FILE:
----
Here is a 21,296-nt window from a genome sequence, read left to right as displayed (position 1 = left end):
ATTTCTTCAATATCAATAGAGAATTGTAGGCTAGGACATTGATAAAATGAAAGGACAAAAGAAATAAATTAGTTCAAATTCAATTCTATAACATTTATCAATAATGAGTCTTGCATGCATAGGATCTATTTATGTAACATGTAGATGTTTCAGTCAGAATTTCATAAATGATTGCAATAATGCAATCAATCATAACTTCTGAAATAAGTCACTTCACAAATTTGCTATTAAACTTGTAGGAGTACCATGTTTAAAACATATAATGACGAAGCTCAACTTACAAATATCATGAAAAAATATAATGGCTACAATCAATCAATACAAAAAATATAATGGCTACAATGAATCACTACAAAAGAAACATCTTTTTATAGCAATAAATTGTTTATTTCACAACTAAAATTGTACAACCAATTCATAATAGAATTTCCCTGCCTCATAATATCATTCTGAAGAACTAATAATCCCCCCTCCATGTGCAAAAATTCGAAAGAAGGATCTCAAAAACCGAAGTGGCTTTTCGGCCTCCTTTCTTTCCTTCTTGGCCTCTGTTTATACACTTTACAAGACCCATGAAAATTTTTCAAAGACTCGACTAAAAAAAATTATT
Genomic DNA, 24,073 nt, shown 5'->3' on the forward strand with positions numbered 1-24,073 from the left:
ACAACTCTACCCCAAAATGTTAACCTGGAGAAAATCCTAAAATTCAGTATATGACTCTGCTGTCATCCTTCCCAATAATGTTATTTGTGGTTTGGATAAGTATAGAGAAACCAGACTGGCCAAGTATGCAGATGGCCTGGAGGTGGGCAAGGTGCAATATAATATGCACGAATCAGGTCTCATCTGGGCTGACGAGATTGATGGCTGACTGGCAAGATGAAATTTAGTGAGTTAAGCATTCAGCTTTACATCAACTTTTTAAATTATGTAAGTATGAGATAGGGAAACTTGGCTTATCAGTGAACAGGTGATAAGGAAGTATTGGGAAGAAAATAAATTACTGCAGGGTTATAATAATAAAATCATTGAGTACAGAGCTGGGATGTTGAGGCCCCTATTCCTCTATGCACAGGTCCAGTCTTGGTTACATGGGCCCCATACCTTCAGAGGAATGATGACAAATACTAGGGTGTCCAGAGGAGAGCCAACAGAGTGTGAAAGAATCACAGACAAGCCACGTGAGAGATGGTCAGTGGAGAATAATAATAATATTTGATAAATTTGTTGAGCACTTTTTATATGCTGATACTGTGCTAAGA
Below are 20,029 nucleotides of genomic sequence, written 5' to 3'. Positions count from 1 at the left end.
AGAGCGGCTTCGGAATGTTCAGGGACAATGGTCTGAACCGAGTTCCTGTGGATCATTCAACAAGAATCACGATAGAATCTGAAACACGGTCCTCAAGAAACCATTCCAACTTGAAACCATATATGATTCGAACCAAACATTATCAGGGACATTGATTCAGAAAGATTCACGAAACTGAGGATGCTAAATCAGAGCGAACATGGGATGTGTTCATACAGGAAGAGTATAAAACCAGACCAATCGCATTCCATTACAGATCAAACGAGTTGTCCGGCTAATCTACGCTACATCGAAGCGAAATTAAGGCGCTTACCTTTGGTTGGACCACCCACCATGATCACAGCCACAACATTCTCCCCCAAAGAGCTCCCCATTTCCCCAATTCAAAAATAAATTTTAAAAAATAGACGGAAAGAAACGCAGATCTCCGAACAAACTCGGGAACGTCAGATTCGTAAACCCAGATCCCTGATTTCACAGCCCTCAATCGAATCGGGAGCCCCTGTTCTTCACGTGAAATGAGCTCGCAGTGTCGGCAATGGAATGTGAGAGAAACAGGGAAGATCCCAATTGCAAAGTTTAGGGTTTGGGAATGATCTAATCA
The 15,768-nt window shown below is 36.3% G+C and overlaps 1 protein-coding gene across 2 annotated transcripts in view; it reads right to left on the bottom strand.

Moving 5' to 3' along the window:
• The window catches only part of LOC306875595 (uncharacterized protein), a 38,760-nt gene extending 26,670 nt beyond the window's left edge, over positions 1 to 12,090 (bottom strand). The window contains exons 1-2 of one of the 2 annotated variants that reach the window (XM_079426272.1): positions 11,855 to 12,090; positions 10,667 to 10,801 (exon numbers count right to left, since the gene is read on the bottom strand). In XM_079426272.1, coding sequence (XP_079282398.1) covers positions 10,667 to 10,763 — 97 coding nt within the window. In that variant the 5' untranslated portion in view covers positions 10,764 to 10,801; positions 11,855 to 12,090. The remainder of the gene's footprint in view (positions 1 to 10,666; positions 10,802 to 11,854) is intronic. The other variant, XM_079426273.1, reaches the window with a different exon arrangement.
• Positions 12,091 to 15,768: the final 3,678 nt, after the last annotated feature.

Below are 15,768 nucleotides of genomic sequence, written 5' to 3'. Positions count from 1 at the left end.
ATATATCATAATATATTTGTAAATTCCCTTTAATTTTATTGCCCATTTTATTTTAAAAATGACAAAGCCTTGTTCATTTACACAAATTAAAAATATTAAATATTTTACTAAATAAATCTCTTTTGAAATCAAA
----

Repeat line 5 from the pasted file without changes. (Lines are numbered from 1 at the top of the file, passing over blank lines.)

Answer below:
Below are 20,029 nucleotides of genomic sequence, written 5' to 3'. Positions count from 1 at the left end.